Allah jang Palsoe

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Allah jang Palsoe
Cover to the 1919 script
Cover to the published stage play (first edition)
Written by Kwee Tek Hoay
Characters
  • Tan Lauw Pe
  • Tan Kioe Lie
  • Tan Kioe Gie
  • Oeij Ijan Nio
  • Gouw Hap Nio
  • Tan Houw Nio
Date premiered 1919 (1919)
Original language Vernacular Malay
Subject Avarice

Allah jang Palsoe ([aˈlah ˈjaŋ palˈsu]; Perfected Spelling: Allah yang Palsu; Malay for The False God) is a 1919 stage drama from the Dutch East Indies that was written by the ethnic Chinese author Kwee Tek Hoay based on E. Phillips Oppenheim's short story "The False Gods". Over six acts, the Malay-language play follows two brothers, one a devout son who holds firmly to his morals and personal honour, while the other worships money and prioritises personal gain. Over more than a decade, the two learn that money (the titular false god) is not the path to happiness.

Kwee Tek Hoay's first stage play, Allah jang Palsoe was written as a realist response to whimsical contemporary theatres. Though the published stageplay sold poorly and the play was deemed difficult to perform, Allah jang Palsoe found success on the stage. By 1930 it had been performed by various ethnic Chinese troupes to popular acclaim and pioneered a body of work by authors such as Lauw Giok Lan, Tio Ie Soei, and Tjoa Tjien Mo. In 2006 the script for the play, which continues to be performed, was republished with updated spelling by the Lontar Foundation.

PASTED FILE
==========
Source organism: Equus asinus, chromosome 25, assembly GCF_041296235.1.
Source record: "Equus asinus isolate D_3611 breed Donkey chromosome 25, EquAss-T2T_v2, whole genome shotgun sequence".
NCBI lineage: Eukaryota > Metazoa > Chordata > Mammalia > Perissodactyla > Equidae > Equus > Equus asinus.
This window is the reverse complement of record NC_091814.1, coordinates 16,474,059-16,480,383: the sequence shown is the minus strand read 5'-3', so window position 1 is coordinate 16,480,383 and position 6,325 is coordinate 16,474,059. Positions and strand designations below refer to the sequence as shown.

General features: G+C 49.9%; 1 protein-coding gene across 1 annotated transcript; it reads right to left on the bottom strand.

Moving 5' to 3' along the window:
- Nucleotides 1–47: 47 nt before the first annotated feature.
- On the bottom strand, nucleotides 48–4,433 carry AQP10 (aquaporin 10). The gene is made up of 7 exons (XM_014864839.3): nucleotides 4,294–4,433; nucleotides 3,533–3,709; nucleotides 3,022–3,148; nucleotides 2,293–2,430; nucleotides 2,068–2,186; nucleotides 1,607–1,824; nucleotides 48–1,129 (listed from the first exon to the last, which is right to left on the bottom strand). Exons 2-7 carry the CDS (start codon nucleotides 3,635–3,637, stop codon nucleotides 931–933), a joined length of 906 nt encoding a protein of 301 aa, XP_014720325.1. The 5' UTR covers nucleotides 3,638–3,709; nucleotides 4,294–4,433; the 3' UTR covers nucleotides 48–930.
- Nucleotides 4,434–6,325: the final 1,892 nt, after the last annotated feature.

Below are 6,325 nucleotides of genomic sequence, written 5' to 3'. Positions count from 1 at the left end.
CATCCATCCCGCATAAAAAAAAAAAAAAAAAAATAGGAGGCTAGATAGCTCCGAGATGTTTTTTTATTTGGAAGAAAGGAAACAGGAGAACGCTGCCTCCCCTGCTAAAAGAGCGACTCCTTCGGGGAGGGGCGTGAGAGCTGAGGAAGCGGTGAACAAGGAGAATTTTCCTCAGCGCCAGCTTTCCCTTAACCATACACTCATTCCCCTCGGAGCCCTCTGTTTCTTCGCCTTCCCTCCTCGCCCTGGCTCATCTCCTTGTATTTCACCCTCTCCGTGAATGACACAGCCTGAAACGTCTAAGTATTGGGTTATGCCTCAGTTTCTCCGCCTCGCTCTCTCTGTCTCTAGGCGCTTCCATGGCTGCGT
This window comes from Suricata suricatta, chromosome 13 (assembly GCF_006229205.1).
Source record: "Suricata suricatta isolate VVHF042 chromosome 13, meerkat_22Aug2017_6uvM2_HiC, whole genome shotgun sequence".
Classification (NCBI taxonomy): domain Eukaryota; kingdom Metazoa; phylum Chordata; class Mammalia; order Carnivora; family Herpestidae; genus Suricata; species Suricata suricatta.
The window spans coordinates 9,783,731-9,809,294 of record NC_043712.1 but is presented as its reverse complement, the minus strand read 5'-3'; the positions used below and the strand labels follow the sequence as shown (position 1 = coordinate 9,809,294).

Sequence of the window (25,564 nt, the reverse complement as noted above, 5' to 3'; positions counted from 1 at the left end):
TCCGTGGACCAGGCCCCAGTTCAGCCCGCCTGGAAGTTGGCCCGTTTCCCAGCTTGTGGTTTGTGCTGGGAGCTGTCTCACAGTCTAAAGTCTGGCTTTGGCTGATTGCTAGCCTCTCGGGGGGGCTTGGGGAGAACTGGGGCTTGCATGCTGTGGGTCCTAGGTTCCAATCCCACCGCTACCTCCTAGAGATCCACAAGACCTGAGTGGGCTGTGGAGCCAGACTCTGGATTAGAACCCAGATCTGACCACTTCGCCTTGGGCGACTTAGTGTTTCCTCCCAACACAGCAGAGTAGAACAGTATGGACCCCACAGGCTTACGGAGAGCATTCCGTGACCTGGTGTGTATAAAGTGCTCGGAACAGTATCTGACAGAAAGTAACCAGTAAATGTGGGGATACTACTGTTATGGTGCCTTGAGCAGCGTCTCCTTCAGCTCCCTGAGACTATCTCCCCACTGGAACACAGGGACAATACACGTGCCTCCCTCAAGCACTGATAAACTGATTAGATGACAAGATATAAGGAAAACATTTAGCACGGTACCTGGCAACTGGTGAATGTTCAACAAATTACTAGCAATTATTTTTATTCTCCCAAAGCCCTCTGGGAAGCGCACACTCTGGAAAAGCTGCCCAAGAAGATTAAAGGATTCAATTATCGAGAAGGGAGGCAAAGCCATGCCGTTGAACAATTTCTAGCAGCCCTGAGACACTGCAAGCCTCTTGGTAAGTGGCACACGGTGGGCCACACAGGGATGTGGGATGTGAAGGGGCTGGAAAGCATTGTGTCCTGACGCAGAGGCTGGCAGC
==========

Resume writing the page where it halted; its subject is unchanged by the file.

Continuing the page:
Plot[edit]

Brothers Tan Kioe Lie and Tan Kioe Gie are preparing to leave their Cicuruk home to find work: Kioe Lie will go to Bandung, while Kioe Gie will go to Batavia (now Jakarta) and become a letter-setter. As they are packing, Kioe Lie's fiancée Gouw Hap Nio visits. She leaves some snacks with their father, the poor farmer Tan Lauw Pe, before going home, promising to take care of Pe while his sons are away. The brothers finish packing, say goodbye to their father, and head for the train station.